Economy

Power Stilts And Wine-Tasting Mysteries: Corporate Team-Building Comes To France

Does this count as work?
Does this count as work?
Florian Dèbes

PARIS - This year’s results just came in and all your executives are gathered together in one of those soulless convention centers.

Everyone is listening to the top honchos giving a speech about how next year will be full of opportunities – but only if each employee rolls up their sleeves.

After two weeks of seminars, listening to every single person from top management, the company’s executives are torn between pessimism and weariness. The idea of coming back to their teams bearing what will be perceived as bad news is a source of anxiety for them.

So to lift up spirits before the end of the seminar, here are five novel team-building ideas that are guaranteed to motivate the troops:

-Wine Gaming

The concept: The activity is a mix between a murder party and a wine-tasting class, where people team up to investigate the mysterious death of a winemaker in his cellar. The only clues they will get are a tablet computer with videos of witness interviews -- and their knowledge of the wines that are kept in the winemaker’s cellar.

The participants’ sense of smell and taste will be put to the test. The investigation and the wine-tasting are conducive to constructive interactions that will help participants find the solution to the mystery – in this case, who commited the murder. This can enhance the quality of everyday tasks at the office.

Each participant has his or her own glass to taste wine, but the tablet is shared, so that everyone works as a team.

-Post-it note wars

The concept: Your bosses might not have thought Post-it note wars were such a good thing when they caught their employees spending their days creating colorful Post-it frescoes on the office windows last August. But maybe they will start to appreciate this art form when they learn that it is an excellent team-building activity.

With the help of creative coaches, your co-workers will just have to let their imagination run wild to create a fun project to redecorate – temporarily –the office.

Good job, guys - Photo: Elen Nivrae

Offices only have so much window space, so employees will have to share. They will also have to work together to find a mural that is pleasing to the eye. And to make sure that someone’s Mario doesn’t step on someone else’s Tinkerbell.

In regard to management, the idea is to learn to respect each other's working perimeter so that a common project can succeed.

-Reach new heights on spring stilts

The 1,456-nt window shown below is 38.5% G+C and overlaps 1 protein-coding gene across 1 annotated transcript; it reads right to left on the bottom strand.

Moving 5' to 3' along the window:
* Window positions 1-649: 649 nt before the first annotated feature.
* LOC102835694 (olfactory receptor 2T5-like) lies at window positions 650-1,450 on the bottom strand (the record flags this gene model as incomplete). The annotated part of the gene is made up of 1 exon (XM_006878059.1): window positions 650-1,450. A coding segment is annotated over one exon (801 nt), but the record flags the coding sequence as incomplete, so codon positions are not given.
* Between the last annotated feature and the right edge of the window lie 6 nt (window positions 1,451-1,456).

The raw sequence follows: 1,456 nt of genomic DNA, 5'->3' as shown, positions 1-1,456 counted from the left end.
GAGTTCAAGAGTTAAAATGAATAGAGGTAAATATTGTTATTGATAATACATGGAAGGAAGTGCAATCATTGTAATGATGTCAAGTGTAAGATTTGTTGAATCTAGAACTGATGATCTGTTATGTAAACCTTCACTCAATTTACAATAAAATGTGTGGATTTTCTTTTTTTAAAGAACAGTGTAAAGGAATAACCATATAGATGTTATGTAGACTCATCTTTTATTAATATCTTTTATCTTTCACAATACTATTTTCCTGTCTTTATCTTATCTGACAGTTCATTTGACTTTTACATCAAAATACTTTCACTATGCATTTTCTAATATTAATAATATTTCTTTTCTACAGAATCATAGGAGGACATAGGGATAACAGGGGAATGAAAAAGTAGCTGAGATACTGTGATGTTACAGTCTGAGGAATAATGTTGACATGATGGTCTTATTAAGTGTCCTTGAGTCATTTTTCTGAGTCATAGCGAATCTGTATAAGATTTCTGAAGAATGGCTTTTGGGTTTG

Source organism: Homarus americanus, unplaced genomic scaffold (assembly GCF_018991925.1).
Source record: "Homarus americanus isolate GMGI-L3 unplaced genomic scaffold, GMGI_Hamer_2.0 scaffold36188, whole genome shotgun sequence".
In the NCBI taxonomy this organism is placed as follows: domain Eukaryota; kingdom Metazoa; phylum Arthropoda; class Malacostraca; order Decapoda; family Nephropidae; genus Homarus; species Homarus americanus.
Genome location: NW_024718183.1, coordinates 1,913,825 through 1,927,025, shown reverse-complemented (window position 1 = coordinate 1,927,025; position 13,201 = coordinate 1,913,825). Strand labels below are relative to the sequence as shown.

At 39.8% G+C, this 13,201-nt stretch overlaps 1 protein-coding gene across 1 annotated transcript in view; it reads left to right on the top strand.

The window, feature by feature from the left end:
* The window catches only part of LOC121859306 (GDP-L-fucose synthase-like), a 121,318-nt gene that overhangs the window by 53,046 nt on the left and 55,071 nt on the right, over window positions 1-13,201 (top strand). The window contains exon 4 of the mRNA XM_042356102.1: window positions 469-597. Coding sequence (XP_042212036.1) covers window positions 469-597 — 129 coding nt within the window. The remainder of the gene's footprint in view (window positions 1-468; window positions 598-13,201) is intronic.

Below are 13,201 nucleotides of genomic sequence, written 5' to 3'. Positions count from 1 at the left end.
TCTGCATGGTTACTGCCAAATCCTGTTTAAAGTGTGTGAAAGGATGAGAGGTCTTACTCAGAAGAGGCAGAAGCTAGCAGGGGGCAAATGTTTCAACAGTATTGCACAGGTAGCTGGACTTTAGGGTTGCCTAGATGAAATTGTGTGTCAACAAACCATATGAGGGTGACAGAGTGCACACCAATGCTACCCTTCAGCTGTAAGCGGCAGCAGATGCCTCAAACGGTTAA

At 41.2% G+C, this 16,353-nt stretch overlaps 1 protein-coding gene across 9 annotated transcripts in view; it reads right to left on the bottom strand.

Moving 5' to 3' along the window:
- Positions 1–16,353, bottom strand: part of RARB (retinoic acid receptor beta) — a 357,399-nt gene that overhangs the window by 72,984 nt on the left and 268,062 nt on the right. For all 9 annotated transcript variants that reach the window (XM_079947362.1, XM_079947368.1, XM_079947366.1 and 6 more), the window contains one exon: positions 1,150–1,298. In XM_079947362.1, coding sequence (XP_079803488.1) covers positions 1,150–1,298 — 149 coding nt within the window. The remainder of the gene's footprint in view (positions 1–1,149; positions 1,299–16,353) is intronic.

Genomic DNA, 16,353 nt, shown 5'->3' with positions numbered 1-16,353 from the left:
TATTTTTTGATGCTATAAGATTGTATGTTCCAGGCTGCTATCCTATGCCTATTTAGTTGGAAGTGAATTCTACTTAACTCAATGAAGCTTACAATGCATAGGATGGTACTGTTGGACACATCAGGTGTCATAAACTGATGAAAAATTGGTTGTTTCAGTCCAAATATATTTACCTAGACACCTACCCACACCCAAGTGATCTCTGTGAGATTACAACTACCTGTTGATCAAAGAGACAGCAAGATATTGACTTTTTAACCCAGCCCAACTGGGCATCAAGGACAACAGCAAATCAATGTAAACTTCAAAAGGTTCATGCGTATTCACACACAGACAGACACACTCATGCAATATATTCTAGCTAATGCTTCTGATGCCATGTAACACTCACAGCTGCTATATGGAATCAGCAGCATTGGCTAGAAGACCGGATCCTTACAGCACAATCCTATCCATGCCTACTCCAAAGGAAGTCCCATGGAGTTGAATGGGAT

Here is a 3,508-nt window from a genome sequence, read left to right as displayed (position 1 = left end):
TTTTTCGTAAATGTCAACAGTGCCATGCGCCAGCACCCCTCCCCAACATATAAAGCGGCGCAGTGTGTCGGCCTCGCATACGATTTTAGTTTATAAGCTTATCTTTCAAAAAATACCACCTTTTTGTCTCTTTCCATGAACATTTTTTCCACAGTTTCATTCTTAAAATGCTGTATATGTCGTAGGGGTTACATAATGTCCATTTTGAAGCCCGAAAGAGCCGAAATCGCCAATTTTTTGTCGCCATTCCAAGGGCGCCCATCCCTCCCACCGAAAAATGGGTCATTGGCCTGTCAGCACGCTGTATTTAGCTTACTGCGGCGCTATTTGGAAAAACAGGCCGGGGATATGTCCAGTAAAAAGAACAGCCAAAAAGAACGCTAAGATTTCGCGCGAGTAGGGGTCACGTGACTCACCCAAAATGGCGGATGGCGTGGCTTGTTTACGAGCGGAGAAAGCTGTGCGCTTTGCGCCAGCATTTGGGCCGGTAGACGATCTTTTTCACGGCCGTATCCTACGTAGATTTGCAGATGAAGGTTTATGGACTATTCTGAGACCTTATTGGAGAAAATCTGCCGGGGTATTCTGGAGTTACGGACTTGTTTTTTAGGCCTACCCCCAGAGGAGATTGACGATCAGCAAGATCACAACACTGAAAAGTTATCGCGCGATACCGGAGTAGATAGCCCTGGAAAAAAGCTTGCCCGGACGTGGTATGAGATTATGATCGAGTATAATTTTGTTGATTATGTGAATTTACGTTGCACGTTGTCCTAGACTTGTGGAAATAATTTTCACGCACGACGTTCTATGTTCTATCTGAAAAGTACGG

The concept: Playing sports increases the productivity of a company. But it is difficult to motivate a team of executives for a soccer game or a fitness session after a long meeting. Spring stilts – also known as power stilts or powerbocks – are a great way to help your employees rediscover the sports they used to play in high school. When you’re two meters up from the ground, on springs, playing soccer, tennis, basketball or Frisbee is very different from what your gym teacher taught you. Now it’s all about balance.

Your co-workers' new relationship vis-à-vis gravity will teach them to reorganize themselves when faced with new conditions. Those who are most comfortable on spring stilts can help the others – just as those who have a greater capacity to adapt can help the others in a period of crisis.

-Stress management in the kitchen of a fast-food restaurant

The concept: What better way to help employees learn how to deal with stressful situations than to make them spend lunchtime in the kitchen of a crowded fast-food restaurant? Your company’s impatient clients cannot be more exacting than the hungry clients of a fast-food restaurant. Finishing a team project in time does not require more organization and automated tasks than to cook and serve a fast-food menu with burger, fries, drink and sauce in less than a minute.

Team spirit, stress management and organization skills are essential for this exercise, which tests your collaborators’ efficiency and reactivity when faced with unpredictable situations. In this simulation, sticking to your assigned task will prove an advantage. A tip that might come in handy in the open space.

-The healing power of music

The concept: No need to wait until Friday to go to the bar with the colleagues and listen to the songs of your youth. At the end of a seminar, your collaborators will be delighted to listen to oldies and goldies and play music quiz.